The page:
In memory of David Peck Todd, the astronomer who almost but not quite discovered the moons of Mars.
The legacy of the Amherst College astronomer David Peck Todd (1855-1939) has been pity and derision. Astronomers know him as the but-for-the-grace-of-God colleague who almost but not quite discovered the moons of Mars and was defeated by cloud cover every single time he tried to observe a solar eclipse. Readers of poetry know him as the husband of Mabel Loomis Todd, Emily Dickinson’s first editor, who betrayed him with Dickinson’s brother. Julie Dobrow sums up the sad story at
In 1924, briefly released from the mental hospital where he spent his last years, David showed up in Washington and attempted to make radio contact with the Martians. I tell that sad story at
But he posed on the occasion in the observatory at Georgetown, and some photographs survive on the record in the Library of Congress. I observe one.
Doesn’t the man in this image deserve to survive as he would have liked to be remembered — smiling and competent, at the controls in chiaroscuro and beautifully shined shoes? In hope for him and for us all, I photoshop.
In his Amherst years, David Todd (1855-1939) had been the astronomer who almost but not quite discovered the moons of Mars. He was also the husband of Mabel Loomis Todd, who became first the mistress of Emily Dickinson’s brother and then the first editor of Dickinson’s poems and letters. It was David, an obsessive record-keeper, who induced Mabel to start keeping the sex diary which in later years made her one of the heroines of Peter Gay’s The Bourgeois Experience: Victoria to Freud — specifically volume 1, the volume subtitled Education of the Senses.
By 1924, David was in retirement, living out his years in a discontinuous series of mental hospitals. In August of that year, however, he was at liberty, and perhaps he was able then to catch the ear of President Coolidge, an Amherst alumnus. At any rate, here he is in Washington on August 21, 1924, with a démarche to Mars, an apparatus for recording the response, and (in the rear) the inventor of the apparatus, the radio pioneer C. Francis Jenkins.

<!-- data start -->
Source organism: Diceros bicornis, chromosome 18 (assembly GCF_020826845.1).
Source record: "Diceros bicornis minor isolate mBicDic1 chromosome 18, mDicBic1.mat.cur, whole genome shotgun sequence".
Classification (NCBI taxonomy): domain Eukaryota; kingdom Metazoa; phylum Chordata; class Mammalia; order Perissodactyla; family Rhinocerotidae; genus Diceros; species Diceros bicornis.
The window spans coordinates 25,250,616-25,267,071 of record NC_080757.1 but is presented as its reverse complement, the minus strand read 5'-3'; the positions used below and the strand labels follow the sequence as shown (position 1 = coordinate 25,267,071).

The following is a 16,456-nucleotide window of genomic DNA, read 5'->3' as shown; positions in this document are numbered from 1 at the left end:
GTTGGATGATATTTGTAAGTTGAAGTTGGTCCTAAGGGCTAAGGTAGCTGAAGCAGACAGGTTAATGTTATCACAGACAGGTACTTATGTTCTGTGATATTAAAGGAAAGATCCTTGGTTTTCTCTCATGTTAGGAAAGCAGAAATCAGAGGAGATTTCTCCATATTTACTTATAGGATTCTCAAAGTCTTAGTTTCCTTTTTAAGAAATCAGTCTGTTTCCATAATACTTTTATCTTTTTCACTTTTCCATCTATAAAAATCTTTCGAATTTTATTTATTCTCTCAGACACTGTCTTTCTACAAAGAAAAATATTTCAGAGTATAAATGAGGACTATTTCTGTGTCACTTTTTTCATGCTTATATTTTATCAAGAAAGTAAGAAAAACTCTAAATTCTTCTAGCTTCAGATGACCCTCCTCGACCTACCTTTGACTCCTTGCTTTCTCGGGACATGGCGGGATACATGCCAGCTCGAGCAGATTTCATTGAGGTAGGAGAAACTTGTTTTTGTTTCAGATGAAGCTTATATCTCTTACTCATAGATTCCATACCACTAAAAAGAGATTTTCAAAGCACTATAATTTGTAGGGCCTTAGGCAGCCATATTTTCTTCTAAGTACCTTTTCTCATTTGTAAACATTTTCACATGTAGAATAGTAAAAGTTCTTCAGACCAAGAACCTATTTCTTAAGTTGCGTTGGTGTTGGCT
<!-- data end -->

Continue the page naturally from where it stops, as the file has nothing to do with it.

And here is the report he filed from Mars.
And with those words “freak which we can’t explain,” this chapter in the history of air silence came to an end. Ever since, the static noises of freak have been equally a part of air silence’s language with explanation and poem.
Weekly World News, July 6, 1999
But back in Amherst Miss Dickinson’s three apparatuses were tuned to receive silence, only. Mrs. Todd used to visit her house and play Bach for her on her piano, but she saw Miss Dickinson’s face only once: in her coffin. In memory of piano, house, and long prepared deathbed, then,
this antenna array.
Peter Gay, The Bourgeois Experience: Victoria to Freud. Volume 1: Education of the Senses. New York: Oxford University Press, 1984.
Polly Longsworth, Austin and Mabel: The Amherst Affair and Love Letters of Austin Dickinson and Mabel Loomis Todd. New York: Farrar Straus Giroux, 1984.
“Dr. David Todd & C. F. Jenkins, 8/21/24.” National Photo Company Collection, Library of Congress, http://www.loc.gov/pictures/item/npc2007011972/. Photoshopped. The image is also discussed at http://www.shorpy.com/node/12482.